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Mars 2020 Perseverance rover lands with ASU-developed camera

The rover, with the Mastcam-Z at its head, will now explore a crater on Mars that scientists believe was once habitable


The perseverance rover successfully landed on Mars on Feb. 18, exploring the Martian desert with the camera developed by ASU. Illustration published Thursday, Feb. 18, 2021.

The Mars 2020 Perseverance rover landed at Jezero Crater on Mars Thursday afternoon with the ASU-developed Mastcam-Z camera system on it.

According to NASA, it’s believed the crater was once home to a body of water and may have contained microbial life or microscopic organisms such as bacteria, archaea and protists.

The rover's mission is to explore the Jezero Crater region to observe and collect samples for possible retrieval in future missions.

The development of Mastcam-Z, the two-camera system at the head of the rover, was led by ASU professor Jim Bell. The camera will provide 3D pictures and high speed video for researchers to examine distant objects, according to Bell.

READ MORE: Mars 2020 Perseverance rover launches equipped with ASU-developed camera

Mastcam-Z brings unprecedented imaging technology for future Mars explorations. The camera's zoom will allow Perseverance to look closely at areas before actually going there.

"If there were a good size housefly about a hundred meters away at the opposite end of the football field, we would be able to tell it’s a housefly," Bell said during a Q&A session ahead of the landing.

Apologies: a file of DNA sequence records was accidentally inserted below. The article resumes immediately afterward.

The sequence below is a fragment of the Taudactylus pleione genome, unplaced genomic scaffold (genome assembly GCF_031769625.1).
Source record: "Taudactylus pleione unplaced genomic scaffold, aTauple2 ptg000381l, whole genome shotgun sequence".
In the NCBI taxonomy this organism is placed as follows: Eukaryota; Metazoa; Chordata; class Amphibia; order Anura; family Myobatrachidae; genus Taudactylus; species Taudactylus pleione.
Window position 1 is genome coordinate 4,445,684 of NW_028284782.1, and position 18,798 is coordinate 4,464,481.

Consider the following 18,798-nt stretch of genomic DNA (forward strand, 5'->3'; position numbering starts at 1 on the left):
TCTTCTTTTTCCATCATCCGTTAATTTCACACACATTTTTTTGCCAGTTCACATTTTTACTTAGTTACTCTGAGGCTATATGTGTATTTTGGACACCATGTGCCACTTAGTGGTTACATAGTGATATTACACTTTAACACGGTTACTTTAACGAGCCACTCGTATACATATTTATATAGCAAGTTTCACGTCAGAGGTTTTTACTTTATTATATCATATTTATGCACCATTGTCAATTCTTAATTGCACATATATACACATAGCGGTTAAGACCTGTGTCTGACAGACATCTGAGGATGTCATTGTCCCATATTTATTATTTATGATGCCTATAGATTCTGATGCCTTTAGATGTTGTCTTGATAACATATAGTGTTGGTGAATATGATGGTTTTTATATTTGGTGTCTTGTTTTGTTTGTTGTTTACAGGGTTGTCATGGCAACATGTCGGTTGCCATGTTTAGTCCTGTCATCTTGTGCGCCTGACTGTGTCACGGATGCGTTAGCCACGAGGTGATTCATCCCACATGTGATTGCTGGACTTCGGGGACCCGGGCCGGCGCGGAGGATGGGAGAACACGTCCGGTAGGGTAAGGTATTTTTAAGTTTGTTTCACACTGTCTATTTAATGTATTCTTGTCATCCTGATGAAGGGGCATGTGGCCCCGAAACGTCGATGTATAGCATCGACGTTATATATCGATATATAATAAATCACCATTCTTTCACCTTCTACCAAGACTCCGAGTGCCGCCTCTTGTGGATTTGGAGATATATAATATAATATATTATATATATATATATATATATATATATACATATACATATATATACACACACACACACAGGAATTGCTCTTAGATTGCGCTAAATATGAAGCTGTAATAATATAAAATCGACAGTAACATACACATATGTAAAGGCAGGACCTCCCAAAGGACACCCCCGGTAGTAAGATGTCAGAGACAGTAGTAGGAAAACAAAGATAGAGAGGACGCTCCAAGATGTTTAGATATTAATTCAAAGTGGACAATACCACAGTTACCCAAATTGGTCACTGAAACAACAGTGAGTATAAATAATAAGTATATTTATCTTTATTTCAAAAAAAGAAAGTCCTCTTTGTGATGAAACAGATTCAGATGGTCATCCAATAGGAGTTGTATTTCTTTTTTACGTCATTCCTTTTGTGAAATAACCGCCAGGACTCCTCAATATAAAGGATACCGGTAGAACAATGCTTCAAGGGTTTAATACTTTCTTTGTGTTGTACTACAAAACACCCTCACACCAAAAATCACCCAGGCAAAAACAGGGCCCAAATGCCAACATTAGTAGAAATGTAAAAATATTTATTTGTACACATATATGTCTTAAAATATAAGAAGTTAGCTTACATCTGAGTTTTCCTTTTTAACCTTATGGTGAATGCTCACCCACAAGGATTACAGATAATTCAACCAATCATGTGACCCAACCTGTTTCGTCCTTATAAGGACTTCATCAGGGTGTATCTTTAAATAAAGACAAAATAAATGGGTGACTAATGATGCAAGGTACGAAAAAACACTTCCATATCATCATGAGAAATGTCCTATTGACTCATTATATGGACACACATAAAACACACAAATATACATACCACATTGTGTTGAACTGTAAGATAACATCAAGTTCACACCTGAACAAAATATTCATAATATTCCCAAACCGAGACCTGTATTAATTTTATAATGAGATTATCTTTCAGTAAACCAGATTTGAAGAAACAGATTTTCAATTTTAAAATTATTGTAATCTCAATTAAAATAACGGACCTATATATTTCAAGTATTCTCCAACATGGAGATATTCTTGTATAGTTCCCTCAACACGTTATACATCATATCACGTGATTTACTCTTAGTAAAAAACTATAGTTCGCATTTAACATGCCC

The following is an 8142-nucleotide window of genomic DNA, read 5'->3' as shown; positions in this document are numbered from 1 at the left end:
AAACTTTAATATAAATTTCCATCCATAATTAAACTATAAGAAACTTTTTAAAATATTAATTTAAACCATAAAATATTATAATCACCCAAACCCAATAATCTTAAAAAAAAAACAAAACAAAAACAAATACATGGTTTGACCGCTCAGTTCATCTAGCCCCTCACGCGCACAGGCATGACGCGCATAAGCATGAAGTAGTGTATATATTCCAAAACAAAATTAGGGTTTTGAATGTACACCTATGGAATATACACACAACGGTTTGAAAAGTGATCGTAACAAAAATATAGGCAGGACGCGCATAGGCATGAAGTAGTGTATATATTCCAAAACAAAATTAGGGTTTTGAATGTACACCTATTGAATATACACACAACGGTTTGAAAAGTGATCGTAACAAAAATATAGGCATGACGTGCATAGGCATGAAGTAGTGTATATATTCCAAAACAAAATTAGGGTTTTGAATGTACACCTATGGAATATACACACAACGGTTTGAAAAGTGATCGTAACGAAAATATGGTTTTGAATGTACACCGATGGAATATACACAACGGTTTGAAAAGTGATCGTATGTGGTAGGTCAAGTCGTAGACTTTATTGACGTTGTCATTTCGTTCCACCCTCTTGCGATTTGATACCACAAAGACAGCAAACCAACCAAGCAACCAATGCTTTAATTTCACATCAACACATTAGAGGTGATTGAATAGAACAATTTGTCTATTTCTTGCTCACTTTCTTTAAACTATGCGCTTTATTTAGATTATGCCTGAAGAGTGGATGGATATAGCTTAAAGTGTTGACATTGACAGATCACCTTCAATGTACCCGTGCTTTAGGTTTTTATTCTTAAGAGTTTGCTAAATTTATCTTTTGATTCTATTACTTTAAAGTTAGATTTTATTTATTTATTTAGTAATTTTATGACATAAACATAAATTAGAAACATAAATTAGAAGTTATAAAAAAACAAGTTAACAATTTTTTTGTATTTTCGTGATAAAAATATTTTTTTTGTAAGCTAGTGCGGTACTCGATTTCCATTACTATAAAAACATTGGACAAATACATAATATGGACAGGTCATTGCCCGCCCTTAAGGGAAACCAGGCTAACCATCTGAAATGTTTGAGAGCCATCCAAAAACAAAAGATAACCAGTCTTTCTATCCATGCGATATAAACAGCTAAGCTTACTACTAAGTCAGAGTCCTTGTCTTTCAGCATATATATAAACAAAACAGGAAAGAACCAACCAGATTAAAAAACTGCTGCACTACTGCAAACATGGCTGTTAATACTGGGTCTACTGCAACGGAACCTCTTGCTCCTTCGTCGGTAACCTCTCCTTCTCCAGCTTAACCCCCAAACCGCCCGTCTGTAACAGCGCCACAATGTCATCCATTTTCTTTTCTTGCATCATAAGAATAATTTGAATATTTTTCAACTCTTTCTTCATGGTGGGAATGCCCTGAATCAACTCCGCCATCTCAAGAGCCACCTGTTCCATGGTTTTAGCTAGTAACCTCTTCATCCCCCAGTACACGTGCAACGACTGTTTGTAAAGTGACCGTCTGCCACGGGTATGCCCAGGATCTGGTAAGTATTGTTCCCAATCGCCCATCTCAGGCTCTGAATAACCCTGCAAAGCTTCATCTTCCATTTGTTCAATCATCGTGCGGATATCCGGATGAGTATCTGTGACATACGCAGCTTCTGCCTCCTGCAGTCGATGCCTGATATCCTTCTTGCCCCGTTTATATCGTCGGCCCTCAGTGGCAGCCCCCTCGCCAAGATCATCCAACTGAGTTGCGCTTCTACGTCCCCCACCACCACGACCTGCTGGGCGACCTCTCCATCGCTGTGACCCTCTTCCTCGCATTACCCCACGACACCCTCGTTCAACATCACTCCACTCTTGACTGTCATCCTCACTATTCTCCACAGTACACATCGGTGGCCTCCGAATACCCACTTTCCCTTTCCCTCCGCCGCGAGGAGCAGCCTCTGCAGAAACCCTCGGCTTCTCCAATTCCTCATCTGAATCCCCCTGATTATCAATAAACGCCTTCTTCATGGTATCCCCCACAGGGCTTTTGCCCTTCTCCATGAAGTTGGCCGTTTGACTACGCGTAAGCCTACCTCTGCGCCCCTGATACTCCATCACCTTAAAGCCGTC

Samantha Jacob, a graduate student under Bell, said in the Q&A that even though she had previously worked on the Mars Curiosity Rover, this mission is different. 

"I had just joined the Curiosity mission a few weeks before that one landed, but this is a bigger ordeal today," Jacobs said.

This rover will be the first to collect samples in hopes of the samples being retrieved and returned to Earth by future missions.

Landing on Mars is difficult – only about 50% of all previous Mars landing attempts have succeeded. When the rover landed, researchers jumped and high-fived across the glass walls of the School of Earth and Space Exploration's building.

Mohini Jodhpurkar, a graduate student studying geological sciences who works with Bell on the mission, said that working on a project like this one was a lifelong goal.

“I’m super excited cause this is my first time being involved in a mission," Jodhpurkar said. "I’ve always dreamed of having the chance to actually be involved in science like this."

Perseverance’s prime mission is collect samples and have them ready for caching on the surface. Mastcam-Z will help pick the “best” rocks that show signs of past life, examine the terrain textures and search for signs of water, researchers said.

Bell said what’s driving the mission to Mars is to discover what we can learn about ourselves.

“What can we learn about the origin evolution of life on our own planet? What can we learn about the presence, existence and form of life elsewhere in our solar system, in our galaxy and beyond,” Bell said. 

Bell believes that these new technologies can help us answer long-asked questions like, "are we alone?" and "how did we get here?” He said that exploring Mars, with its proximity to Earth, can test those questions. 

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